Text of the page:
In his on Saturday column (“Address energy policy needs to benefit all”), Nicholas Loris suggested that coal mining and production result in “an unnoticeable environmental impact.”
Really? What about the massive spill of coal ash in North Carolina coating “70 miles of the Dan River in toxic sludge” or the contamination of Charleston, W.Va.’s water by a dangerous coal cleaner?
Unnoticeable impact? What of the mercury that comes out of smokestacks from coal-fired power plants or the “mountaintop removal” mining technique that destroys whole ecosystems?
Perhaps Loris is referring to the fact that burning coal contributes significantly to climate change, thinking readers are fooled by our cold January.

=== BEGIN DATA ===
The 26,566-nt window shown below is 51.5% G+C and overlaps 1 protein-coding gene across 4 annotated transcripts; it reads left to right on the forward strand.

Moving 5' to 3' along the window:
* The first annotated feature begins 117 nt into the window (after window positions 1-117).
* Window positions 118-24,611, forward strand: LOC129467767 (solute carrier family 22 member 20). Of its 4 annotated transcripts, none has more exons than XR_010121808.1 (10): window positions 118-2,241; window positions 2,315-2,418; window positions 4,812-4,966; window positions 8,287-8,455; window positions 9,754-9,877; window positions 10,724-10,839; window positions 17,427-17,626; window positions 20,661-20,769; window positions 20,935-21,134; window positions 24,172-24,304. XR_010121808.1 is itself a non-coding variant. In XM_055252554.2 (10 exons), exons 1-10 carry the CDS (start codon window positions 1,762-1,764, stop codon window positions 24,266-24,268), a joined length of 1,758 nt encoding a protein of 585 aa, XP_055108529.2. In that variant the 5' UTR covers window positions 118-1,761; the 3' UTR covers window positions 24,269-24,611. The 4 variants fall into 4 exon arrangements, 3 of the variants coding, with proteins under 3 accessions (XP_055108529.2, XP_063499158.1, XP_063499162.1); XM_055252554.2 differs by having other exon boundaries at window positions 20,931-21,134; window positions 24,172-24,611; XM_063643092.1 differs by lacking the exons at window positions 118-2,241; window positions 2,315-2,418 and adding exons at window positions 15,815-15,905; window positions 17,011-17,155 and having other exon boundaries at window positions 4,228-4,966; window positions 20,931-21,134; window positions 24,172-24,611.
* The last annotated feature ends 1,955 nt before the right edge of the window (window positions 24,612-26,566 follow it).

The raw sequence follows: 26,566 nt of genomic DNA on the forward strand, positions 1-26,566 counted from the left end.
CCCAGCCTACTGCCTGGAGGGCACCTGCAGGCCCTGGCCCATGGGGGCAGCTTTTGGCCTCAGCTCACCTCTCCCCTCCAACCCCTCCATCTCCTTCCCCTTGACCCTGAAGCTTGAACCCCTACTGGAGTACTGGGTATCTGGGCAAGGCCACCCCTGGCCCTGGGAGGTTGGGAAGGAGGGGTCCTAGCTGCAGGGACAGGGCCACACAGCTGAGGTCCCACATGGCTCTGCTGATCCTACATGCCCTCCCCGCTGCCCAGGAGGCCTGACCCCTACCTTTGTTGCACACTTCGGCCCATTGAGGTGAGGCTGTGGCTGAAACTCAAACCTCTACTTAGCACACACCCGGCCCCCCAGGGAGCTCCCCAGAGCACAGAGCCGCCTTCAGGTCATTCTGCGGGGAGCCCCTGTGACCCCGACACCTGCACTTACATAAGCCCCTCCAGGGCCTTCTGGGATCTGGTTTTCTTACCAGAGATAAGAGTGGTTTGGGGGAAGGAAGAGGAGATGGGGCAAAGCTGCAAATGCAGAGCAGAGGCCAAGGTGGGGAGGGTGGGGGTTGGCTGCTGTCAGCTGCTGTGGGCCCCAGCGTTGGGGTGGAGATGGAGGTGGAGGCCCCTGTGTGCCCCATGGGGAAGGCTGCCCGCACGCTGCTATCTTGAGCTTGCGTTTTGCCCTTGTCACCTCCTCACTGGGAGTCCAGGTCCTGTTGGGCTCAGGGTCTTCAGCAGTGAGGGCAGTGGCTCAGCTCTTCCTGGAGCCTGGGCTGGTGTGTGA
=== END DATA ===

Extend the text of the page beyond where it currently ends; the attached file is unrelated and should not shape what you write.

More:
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Yes, we’ve had a cold winter, but the National Oceanic and Atmospheric Administration reports that this was the fourth-warmest January, the third-warmest December and the warmest November worldwide in the past 134 years.
Climate change may be unnoticeable to Loris, and it’s harder to see than toxic coal sludge in a river, but it’s there. As long as we keep burning coal, it will only get worse.
The one area where I agree with Loris is that coal and other fossil fuels benefit from hundreds of tax breaks and government subsidies. If Loris really believes in the free market, then let’s institute a carbon tax that reflects the social costs of these dirty fuels and stop federal and state handouts that prop them up.
The money could be used for tax relief to ease the impact on the poor, and we will leave a cleaner, healthier future for our children.
Jonathan Brockopp, State College